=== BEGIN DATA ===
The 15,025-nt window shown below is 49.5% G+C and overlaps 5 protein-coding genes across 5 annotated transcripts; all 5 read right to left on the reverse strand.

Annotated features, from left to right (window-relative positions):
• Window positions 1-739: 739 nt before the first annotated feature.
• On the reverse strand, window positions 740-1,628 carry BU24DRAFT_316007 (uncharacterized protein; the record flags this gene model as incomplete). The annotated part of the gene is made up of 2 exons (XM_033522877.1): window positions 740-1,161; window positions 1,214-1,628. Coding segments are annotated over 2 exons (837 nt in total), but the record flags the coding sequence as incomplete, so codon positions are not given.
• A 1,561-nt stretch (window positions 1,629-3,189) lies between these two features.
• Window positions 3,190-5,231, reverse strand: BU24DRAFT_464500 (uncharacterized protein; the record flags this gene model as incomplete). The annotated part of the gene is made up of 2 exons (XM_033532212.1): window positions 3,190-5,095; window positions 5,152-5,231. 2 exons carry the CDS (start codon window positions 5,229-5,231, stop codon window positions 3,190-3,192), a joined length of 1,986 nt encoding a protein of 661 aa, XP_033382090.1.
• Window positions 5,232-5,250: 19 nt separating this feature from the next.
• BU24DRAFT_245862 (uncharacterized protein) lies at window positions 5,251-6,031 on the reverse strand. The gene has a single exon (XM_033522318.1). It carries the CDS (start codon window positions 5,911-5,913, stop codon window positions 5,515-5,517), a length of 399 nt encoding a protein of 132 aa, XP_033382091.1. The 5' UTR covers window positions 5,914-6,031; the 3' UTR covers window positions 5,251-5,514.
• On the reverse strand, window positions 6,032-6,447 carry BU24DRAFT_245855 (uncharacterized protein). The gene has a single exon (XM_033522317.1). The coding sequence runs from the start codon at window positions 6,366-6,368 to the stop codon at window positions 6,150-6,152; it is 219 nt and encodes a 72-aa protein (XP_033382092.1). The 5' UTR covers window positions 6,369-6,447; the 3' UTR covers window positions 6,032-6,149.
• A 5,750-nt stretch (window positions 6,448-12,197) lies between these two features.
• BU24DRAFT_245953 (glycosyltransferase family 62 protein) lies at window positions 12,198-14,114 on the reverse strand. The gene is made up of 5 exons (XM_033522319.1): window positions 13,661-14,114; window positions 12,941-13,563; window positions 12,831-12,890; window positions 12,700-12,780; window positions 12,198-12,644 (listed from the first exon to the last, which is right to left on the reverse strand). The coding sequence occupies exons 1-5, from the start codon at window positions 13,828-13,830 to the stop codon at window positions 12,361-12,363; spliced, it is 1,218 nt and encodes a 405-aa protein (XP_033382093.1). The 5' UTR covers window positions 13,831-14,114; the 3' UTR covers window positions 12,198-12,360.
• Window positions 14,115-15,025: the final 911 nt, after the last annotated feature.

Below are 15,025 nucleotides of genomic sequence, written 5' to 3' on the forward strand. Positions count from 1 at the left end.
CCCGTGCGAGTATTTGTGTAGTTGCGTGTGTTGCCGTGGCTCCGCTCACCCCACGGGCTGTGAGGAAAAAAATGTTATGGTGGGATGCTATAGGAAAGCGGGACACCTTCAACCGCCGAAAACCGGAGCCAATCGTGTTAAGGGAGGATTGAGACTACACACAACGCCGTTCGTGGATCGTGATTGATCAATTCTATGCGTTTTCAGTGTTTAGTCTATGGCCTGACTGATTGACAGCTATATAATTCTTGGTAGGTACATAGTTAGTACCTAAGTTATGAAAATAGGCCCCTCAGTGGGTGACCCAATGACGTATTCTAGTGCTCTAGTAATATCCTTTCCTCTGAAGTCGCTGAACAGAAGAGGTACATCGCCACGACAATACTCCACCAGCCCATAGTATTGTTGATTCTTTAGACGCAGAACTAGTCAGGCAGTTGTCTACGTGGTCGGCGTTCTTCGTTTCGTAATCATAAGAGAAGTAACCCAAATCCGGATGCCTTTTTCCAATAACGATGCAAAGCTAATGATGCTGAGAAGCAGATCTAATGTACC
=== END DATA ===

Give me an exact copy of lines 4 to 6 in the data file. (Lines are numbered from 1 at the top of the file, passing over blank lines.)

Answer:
• On the reverse strand, window positions 740-1,628 carry BU24DRAFT_316007 (uncharacterized protein; the record flags this gene model as incomplete). The annotated part of the gene is made up of 2 exons (XM_033522877.1): window positions 740-1,161; window positions 1,214-1,628. Coding segments are annotated over 2 exons (837 nt in total), but the record flags the coding sequence as incomplete, so codon positions are not given.
• A 1,561-nt stretch (window positions 1,629-3,189) lies between these two features.
• Window positions 3,190-5,231, reverse strand: BU24DRAFT_464500 (uncharacterized protein; the record flags this gene model as incomplete). The annotated part of the gene is made up of 2 exons (XM_033532212.1): window positions 3,190-5,095; window positions 5,152-5,231. 2 exons carry the CDS (start codon window positions 5,229-5,231, stop codon window positions 3,190-3,192), a joined length of 1,986 nt encoding a protein of 661 aa, XP_033382090.1.